"We were having an awesome day today. We had our Puja, a big spiritual blessing (ceremony), where we ask Mount Everest and essential the spirit of the mountain to bless the team and give us good luck," Marshall said, shortly before his data connection was interrupted.

With a view of the Khumbu icefall, a precarious gateway on the ascent to Everest, Marshall said the team grew more excited -- looking at the mountain they've prepared so hard to climb.

Scaling Mount Everest is not a quick affair. Marshall said the group will move at a slow pace to improve their chances of getting as many people as possible to the summit.

"You can climb Everest at a faster pace, but from our research, we are giving ourselves the best chance to acclimatize and the optimal amount of time to reach the top," Marshall said.

Health is an especially difficult issue for expeditions in the Himalayas. Most of the team fell ill with intestinal "bugs," shortly after their arrival in Nepal, due to the foreign food and living conditions.

The team since returned to Lobuche, which with nearly 20,161 feet elevation is already higher than any point in the continental U.S. They plan to ascend the lower peak April 16 for a "shakedown climb," giving everyone the important chance to check out their gear on a lower elevation, lower risk climb before making their first trip through the Khumbu icefall and up to Camp 1 on Everest.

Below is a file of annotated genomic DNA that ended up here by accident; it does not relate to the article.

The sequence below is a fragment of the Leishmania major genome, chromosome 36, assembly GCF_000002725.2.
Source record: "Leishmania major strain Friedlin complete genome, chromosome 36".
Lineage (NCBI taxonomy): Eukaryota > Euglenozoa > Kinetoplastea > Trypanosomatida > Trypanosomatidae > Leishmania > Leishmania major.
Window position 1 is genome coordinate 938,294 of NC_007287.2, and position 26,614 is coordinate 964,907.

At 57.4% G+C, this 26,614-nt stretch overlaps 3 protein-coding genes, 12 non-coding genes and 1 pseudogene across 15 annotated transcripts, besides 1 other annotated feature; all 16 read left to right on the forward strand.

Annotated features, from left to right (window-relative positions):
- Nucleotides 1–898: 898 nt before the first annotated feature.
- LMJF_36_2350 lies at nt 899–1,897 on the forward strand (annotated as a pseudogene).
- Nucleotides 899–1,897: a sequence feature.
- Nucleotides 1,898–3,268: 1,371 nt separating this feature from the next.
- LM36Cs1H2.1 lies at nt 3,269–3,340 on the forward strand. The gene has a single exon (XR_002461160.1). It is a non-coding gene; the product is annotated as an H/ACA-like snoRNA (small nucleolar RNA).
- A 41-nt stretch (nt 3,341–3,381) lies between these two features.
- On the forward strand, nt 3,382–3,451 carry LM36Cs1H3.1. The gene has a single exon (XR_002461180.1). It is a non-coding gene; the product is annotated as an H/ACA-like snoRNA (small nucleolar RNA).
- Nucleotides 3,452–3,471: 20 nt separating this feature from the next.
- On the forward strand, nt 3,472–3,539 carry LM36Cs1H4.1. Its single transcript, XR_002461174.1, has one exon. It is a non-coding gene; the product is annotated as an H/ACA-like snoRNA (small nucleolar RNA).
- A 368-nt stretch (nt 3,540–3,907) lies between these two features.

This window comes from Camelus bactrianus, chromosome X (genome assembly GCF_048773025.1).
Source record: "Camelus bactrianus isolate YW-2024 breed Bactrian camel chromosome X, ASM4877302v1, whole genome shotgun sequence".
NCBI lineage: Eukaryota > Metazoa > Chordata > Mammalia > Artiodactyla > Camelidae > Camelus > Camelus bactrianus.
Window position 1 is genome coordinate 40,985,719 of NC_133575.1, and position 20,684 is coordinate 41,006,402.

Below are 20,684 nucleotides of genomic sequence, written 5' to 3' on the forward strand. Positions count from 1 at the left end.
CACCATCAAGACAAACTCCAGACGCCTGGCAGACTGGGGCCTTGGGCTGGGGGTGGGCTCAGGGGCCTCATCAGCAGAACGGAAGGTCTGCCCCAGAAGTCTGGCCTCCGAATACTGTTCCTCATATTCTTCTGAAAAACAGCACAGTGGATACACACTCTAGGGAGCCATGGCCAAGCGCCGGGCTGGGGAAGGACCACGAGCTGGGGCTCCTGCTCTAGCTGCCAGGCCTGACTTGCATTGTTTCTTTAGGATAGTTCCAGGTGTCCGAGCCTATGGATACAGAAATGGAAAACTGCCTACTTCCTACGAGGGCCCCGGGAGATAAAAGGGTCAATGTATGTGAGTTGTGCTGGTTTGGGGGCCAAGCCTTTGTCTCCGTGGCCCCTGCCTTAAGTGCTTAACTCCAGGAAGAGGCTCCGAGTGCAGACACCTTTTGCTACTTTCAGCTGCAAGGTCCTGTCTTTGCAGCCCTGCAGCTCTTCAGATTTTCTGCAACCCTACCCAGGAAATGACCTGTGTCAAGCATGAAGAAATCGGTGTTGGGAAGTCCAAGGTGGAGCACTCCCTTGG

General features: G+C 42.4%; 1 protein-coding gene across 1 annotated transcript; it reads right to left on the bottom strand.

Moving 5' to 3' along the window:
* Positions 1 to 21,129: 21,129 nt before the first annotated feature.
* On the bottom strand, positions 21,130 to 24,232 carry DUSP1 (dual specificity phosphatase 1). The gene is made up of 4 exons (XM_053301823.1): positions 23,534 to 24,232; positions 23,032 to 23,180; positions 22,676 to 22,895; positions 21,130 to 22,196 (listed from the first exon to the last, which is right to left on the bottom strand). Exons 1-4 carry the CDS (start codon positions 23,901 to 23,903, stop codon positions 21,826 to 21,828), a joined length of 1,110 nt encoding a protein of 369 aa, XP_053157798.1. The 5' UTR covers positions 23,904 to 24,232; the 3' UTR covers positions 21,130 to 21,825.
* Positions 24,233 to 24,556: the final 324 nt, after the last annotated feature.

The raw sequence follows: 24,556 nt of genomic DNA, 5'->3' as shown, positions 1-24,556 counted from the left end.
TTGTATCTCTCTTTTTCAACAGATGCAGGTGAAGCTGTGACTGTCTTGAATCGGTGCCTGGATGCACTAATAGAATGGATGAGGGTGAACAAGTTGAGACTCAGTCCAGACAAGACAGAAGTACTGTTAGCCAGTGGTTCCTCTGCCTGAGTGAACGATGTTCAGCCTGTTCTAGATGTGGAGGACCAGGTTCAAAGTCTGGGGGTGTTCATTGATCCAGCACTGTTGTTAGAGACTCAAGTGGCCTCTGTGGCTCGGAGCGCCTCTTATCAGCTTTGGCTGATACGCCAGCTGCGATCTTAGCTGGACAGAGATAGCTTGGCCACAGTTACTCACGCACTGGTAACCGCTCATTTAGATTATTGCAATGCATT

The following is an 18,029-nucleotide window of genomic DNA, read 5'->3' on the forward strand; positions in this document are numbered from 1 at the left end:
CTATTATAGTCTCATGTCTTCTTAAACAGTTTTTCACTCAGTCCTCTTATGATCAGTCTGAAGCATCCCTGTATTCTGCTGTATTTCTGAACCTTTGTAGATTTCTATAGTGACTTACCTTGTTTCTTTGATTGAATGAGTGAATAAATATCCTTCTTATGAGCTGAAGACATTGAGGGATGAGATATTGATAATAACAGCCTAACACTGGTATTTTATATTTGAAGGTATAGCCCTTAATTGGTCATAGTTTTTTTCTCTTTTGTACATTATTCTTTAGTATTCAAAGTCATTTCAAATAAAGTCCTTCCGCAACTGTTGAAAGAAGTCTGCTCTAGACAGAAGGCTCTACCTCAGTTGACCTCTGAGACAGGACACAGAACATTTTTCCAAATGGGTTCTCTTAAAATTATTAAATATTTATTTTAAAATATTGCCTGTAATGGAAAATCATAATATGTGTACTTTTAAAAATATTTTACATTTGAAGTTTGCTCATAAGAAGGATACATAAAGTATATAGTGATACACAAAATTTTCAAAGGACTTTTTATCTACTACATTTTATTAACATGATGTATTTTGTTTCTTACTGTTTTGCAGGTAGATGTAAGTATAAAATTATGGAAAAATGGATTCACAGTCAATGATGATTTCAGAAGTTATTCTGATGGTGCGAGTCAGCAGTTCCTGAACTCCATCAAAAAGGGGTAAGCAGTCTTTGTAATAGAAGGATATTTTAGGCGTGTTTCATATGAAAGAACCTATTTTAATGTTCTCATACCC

The mountaineers plan their final ascent to Everest for mid-May, however the teams anxiety is rising.

"The stakes of this climb are the highest (no pun intended) of my life," Marshall wrote online. "There is a lot of personal pride and no shortage of money on the line here."

They climb to promote camaraderie and team spirit among Airmen, raise money for charity and to honor and commemorate the fallen.

Though not on an official military mission, if successful in their endeavor to scale 29,029-foot Mount Everest, the crew will become the first team of active-duty American military members to have reached Everest's summit.

On the team are:

- Maj. Rob Marshall, a V-22 Osprey pilot from Mercer Island, Wash., stationed in Amarillo, Texas
- Capt. Kyle Martin, a T-38 Talon pilot, from Manhattan, Kan., stationed at Langley Air Force Base, Va.